That whereas they speak against you as evil doers - In all the heathen countries, in the first age of the Church, the Christians and the Jews were confounded together; and as the latter mere everywhere exceedingly troublesome and seditious, the Christians shared in their blame, and suffered no small measure of obloquy and persecution on this very account. It was doubly necessary, therefore, that the Christians should be exceedingly cautious; and that their conduct should prove that, although many of them were of the same nation, yet they who had embraced Christianity differed widely in their spirit and conduct from those, whether Jews or Gentiles, who had not received the faith of Christ.
In the day of visitation - I believe this refers to the time when God should come to execute judgment on the disobedient Jews, in the destruction of their civil polity, and the subversion of their temple and city. God did at that time put a remarkable difference between the Jews and the Christians: all the former were either destroyed or carried into slavery; not one of the latter: nor did they deserve it; for not one of them had joined in the sedition against the Roman government. That the day of visitation means a time in which punishment should be inflicted, is plain from Isaiah 10:3: And what will ye do in the Day of Visitation, and in the desolation which shall come from afar? To whom will ye flee for help? And where will ye leave your glory? Some think that by the phrase in this place is meant the time in which they should be brought before the heathen magistrates, who, after an impartial examination, should find them innocent, and declare them as such; by which God would be glorified, the work appearing to be his own. Others think that it signifies the time in which God should make them the offer of mercy by Jesus Christ. The words, however, may refer to the time in which the Christians should be called to suffer for the testimony of Christ; the heathens, seeing them bear their sufferings with unconquerable patience, were constrained to confess that God was with them; and not a few, from being spectators of their sufferings, became converts to Christianity,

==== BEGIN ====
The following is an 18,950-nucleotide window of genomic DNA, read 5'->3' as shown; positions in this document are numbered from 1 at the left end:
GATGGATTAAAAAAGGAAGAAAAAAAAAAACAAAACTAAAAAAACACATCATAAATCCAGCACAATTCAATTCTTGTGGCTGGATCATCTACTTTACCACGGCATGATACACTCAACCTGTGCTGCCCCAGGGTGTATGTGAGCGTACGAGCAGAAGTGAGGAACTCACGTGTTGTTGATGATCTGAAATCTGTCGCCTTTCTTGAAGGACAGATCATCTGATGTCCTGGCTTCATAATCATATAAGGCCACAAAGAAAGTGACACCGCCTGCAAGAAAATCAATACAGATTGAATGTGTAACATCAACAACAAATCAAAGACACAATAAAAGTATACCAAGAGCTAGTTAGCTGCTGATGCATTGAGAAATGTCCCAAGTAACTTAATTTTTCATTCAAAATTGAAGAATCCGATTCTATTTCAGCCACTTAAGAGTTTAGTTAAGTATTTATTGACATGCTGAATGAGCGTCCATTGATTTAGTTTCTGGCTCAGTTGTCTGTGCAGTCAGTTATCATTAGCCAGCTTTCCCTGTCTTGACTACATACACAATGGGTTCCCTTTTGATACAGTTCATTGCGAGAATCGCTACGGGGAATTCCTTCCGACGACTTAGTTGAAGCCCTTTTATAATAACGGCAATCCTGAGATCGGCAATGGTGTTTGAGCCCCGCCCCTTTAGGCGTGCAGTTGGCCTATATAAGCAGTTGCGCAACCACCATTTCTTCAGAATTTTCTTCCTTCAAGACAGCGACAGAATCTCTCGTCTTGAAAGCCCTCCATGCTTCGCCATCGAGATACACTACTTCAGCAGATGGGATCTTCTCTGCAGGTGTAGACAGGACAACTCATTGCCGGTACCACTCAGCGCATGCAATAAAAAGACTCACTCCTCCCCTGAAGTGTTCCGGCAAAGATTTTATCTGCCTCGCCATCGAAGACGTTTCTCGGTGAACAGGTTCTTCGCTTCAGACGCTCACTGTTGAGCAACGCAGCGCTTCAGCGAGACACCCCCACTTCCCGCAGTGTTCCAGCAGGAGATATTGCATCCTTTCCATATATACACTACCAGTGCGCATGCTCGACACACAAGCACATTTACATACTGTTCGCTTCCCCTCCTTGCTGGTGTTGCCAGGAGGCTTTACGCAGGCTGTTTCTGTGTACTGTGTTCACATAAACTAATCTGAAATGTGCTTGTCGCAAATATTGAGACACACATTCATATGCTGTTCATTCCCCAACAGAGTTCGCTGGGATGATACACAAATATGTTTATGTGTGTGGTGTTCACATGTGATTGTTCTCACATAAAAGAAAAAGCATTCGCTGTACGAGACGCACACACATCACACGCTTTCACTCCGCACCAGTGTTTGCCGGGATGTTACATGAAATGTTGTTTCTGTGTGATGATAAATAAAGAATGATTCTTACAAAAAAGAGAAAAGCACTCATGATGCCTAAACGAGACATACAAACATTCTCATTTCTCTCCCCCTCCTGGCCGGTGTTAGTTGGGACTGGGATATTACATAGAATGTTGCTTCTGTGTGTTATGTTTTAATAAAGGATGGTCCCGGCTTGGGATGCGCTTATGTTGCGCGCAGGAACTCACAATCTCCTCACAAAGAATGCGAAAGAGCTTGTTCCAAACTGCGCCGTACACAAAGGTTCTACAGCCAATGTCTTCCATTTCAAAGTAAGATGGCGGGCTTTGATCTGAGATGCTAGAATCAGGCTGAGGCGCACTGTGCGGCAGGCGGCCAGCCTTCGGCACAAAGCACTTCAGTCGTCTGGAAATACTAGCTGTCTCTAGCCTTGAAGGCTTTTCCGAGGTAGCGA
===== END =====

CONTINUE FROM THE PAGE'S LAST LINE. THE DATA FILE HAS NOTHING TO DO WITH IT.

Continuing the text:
Submit yourselves to every ordinance of man - In every settled state, and under every form of political government, where the laws are not in opposition to the laws of God, it may be very soundly and rationally said: “Genuine Christians have nothing to do with the laws but to obey them.” Society and civil security are in a most dangerous state when the people take it into their heads that they have a right to remodel and change the laws. See the whole of this subject fully handled in the notes on Romans 13:1, etc., to which I beg every reader, who may wish to know the political sentiments of this work, to have recourse.
Or unto governors - By king as supreme, the Roman emperor is meant; and by governors, ἡγεμοσιν , are meant, leaders, governors, presidents, proconsuls, and other chief magistrates, sent by him into the provinces dependent on the Roman empire.
For the punishment of evil doers - This was the object of their mission; they were to punish delinquents, and encourage and protect the virtuous.
For so is the will of God - God, as their supreme governor, shows them that it is his will that they should act uprightly and obediently at all times, and thus confound the ignorance of foolish men, who were ready enough to assert that their religion made them bad subjects. The word φιμουν , which we translate put to silence, signifies to muzzle, i.e., stop their mouths, leave them nothing to say; let them assert, but ever be unable to bring proof to support it.